Yet for years, he has repeatedly tried to get each member of our family to wear a fanny pack. Someone will be packing for a camp-out or preparing for a hike and he’ll invariably produce a fanny pack (usually a free promo item from a software company which makes it even worse) and suggest to whomever it is, “Why don’t you wear this really cool fanny pack?” The kids and I try to point out to him that “really cool fanny pack” is an oxymoron.
The other day I was in the weight room at the gym. I saw a woman, probably in her late fifties, with her car keys safety pinned to her t-shirt. With an over-sized safety pin. It wasn’t up on her chest like you would wear a name tag. That would be really bad. It was very subtly attached down low and over to one side. Well, it was as subtle as you could be and still have your keys pinned to your shirt. At first I actually thought, “Wow! What a great idea!” Sometimes I go to the gym without a jacket, and my workout clothes don’t have pockets. I have to figure out what to do with my keys. A big safety pin would solve the problem. Then I remembered the incident in Costa Vida. I imagined what my family members would think of my pinning my car keys to my t-shirt with a giant safety pin. My kids would surely disown me. Kent would probably suggest I wear a really cool fanny pack while working out instead.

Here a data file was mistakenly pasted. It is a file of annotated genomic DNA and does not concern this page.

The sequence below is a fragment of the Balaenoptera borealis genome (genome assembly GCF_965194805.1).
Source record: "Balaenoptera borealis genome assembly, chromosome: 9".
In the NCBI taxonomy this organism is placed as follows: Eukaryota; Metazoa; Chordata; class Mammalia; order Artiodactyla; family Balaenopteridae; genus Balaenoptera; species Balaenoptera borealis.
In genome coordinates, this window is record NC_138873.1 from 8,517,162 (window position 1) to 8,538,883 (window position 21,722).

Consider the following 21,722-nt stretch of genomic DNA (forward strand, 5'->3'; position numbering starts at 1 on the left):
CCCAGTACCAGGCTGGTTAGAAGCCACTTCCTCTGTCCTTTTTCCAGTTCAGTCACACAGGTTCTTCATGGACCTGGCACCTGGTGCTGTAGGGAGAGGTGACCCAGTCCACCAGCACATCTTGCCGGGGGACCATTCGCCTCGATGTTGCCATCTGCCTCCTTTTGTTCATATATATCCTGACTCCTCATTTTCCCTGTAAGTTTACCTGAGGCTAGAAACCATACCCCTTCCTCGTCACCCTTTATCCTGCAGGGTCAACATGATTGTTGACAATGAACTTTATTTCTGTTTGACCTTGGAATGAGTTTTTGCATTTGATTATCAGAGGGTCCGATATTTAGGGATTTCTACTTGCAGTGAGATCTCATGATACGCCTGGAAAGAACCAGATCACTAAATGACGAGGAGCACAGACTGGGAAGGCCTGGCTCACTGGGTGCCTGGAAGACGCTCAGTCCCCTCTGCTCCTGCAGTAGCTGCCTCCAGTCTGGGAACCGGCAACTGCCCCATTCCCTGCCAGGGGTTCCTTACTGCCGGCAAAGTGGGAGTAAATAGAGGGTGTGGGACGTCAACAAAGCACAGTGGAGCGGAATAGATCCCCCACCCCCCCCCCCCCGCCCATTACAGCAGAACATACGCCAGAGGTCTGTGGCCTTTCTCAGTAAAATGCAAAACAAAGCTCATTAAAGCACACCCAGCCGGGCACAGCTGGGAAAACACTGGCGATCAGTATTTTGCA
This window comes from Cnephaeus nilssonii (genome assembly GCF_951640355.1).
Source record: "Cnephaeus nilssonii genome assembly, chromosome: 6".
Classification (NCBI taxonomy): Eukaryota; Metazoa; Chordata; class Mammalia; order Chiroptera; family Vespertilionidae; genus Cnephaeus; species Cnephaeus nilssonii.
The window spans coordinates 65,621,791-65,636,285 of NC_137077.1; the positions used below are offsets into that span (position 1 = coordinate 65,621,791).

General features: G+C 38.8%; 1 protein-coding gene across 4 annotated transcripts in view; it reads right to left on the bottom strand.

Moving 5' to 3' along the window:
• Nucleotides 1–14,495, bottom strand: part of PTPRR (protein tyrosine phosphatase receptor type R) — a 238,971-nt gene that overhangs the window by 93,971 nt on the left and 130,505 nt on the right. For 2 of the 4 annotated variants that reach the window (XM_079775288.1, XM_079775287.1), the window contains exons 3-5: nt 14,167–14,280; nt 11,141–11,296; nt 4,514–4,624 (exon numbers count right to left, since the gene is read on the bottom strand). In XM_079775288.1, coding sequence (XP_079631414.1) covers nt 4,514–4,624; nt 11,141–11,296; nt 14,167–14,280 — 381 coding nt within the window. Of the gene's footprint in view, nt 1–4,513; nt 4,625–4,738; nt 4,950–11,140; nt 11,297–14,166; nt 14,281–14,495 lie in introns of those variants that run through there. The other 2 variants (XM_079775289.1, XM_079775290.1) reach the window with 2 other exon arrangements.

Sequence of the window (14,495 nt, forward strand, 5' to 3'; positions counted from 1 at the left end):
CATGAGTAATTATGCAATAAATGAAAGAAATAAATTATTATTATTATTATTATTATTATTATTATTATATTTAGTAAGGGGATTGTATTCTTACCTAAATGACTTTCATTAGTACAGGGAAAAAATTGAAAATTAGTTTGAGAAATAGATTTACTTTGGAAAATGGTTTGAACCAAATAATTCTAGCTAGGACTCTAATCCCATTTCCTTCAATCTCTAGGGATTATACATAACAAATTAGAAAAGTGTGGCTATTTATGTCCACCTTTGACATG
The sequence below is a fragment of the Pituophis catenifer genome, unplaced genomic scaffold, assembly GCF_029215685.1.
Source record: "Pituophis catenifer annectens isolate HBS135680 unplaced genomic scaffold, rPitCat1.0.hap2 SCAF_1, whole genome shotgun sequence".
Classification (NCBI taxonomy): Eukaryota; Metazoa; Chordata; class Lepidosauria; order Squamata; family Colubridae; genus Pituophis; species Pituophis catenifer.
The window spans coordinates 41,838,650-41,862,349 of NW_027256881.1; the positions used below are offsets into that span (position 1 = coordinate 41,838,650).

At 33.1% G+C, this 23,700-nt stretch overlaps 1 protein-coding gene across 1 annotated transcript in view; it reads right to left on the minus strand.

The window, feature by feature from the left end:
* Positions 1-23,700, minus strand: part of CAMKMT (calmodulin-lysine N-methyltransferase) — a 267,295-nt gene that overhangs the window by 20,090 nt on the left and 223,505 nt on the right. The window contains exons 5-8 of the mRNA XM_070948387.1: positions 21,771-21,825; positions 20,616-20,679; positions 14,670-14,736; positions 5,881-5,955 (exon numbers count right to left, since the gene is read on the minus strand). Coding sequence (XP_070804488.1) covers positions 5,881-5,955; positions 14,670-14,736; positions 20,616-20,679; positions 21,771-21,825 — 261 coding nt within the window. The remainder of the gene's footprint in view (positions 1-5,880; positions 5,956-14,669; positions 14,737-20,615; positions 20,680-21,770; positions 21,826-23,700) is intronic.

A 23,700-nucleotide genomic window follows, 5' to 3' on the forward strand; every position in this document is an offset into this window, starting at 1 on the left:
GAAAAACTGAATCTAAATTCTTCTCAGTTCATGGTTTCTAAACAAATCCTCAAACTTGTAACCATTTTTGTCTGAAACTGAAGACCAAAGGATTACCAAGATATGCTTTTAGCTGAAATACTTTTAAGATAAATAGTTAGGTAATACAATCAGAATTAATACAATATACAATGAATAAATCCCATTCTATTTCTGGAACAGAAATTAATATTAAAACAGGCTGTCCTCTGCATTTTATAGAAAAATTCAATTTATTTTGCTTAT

I think openly doing these nerdy things is a sign of confidence. A confidence that comes with age. Maybe in another decade or so I'll have lost all reservations. My mother-in-law carries her camera around in a paper gift bag. (I always think she's bringing me a present.) I hope to be just like her someday.